Researchers have shown that when adolescents are checking their blood sugars 4 to 5 time a day prior to going on the pump, that more than 80% of adolescents will continue with pump therapy and improve their outcomes. In spite of its many advantages, there are many challenges to using an insulin pump to treat type 1 diabetes. Despite these challenges, however, more and more youngsters are choosing pump therapy, even though important questions remain about the pump’s effectiveness for this age group: With all its risks and demands, is it a method of treatment that children and teens can maintain? What causes adolescents to go off of pump therapy and how often does this occur? Is it possible to identify those youth unable to meet the demands of pump therapy and to find interventions that will help them succeed?
Now, in the first long-term investigation conducted among 161 pediatric patients, ages 4-21, who chose to go on pump therapy (rather than using it as part of a clinical trial)
for an average of four years, the researchers have shown that with proper training and follow-up, for the great majority of patients — more than 80% of the children in this study–insulin pump therapy provides a lasting and effective mode of treatment. They also identified several factors that put patients at risk for failure in adapting to pump use.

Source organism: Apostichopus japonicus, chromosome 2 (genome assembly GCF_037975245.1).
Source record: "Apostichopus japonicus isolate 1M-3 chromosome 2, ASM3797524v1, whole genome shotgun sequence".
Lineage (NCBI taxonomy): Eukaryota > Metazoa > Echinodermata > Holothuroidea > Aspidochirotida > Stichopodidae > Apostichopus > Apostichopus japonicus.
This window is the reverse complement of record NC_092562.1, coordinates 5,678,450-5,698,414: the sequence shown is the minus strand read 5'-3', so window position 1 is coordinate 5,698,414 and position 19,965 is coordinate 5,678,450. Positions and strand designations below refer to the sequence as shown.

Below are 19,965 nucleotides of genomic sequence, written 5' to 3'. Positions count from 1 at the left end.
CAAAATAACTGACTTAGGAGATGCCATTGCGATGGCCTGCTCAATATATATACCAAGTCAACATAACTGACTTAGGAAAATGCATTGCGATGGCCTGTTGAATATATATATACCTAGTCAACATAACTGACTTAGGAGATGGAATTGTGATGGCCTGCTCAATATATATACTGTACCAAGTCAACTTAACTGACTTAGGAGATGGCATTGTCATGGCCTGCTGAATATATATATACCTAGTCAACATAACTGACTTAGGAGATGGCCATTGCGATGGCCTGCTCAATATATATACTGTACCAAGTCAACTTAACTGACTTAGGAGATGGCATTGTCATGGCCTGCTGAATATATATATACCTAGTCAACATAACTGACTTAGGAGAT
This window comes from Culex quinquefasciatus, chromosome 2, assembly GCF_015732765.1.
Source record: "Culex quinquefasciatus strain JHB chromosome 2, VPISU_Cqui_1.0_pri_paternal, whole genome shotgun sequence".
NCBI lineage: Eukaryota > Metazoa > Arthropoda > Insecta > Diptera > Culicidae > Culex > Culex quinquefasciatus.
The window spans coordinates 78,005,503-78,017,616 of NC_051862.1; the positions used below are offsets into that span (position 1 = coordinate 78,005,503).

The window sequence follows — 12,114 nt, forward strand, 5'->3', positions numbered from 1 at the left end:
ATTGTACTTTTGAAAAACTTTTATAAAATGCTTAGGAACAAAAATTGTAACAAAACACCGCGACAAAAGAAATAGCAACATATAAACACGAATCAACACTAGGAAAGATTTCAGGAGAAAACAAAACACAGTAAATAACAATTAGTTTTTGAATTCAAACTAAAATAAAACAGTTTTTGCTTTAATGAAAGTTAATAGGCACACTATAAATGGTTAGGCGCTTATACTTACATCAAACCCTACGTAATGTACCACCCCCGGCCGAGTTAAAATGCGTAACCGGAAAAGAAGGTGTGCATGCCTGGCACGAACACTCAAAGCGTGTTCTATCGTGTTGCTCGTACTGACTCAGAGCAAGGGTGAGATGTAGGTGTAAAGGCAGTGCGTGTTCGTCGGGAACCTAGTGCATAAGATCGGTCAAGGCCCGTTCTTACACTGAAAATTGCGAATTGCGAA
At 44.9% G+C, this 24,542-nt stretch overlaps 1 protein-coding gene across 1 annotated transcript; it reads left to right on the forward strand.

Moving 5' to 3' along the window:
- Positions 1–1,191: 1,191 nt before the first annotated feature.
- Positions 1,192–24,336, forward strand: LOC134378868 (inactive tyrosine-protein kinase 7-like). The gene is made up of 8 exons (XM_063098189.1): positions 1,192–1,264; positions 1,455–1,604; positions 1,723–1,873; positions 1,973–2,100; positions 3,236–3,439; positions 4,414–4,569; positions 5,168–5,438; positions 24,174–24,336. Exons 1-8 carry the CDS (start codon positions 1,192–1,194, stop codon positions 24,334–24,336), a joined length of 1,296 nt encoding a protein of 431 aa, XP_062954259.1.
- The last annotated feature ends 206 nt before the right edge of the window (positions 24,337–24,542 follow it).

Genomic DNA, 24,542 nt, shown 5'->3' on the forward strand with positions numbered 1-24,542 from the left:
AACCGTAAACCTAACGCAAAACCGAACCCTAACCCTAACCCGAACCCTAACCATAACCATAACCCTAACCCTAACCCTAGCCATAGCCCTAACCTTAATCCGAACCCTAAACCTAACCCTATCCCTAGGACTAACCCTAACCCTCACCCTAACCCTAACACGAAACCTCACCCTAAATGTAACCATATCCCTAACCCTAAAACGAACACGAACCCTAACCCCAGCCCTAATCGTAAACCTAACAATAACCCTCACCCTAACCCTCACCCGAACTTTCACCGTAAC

"More than 130 patients were able to use the pump effectively," says senior author, Lori Laffel, MD, MPH, Chief of Joslin’s Pediatric, Adolescent and Young Adult Section. "By looking at differences between the patients who remained on pump therapy and those who returned to injected insulin, we were able to identify factors present even at the start of pump therapy that were predictive of failure. For example, patients who resumed injection therapy checked their blood glucose levels less often from the start. Healthcare providers can use this information to provide more education, more psychosocial support, and more frequent visits directed at increasing blood glucose monitoring from the start of pump therapy to help kids to succeed."
"The fact that such a high percentage of patients succeeded proves that pump therapy is a viable mode of treatment for children and teens with type 1 diabetes," says the paper’s lead author, Jamie Wood, MD, Staff Physician and Research Associate at Joslin and Instructor of Pediatrics at Harvard Medical School. "Our job now is to overcome the barriers to pump therapy, so more patients can benefit from its advantages."
Starting on an insulin pump requires considerable training. Before beginning pump therapy, patients in the study and their families met with their healthcare team that included a pediatric endocrinologist, a nurse educator and a registered dietitian. The team taught them the mechanics of using and maintaining the pump, how to count carbohydrates, calibrate their insulin requirements and treat risks associated with pump therapy, such as site infections, diabetic ketoacidosis and hypoglycemia (low blood glucose levels). A mental health clinician also met with the children and their families to ensure they were ready to meet any challenges and to help them set up realistic expectations for ongoing diabetes management with the pump.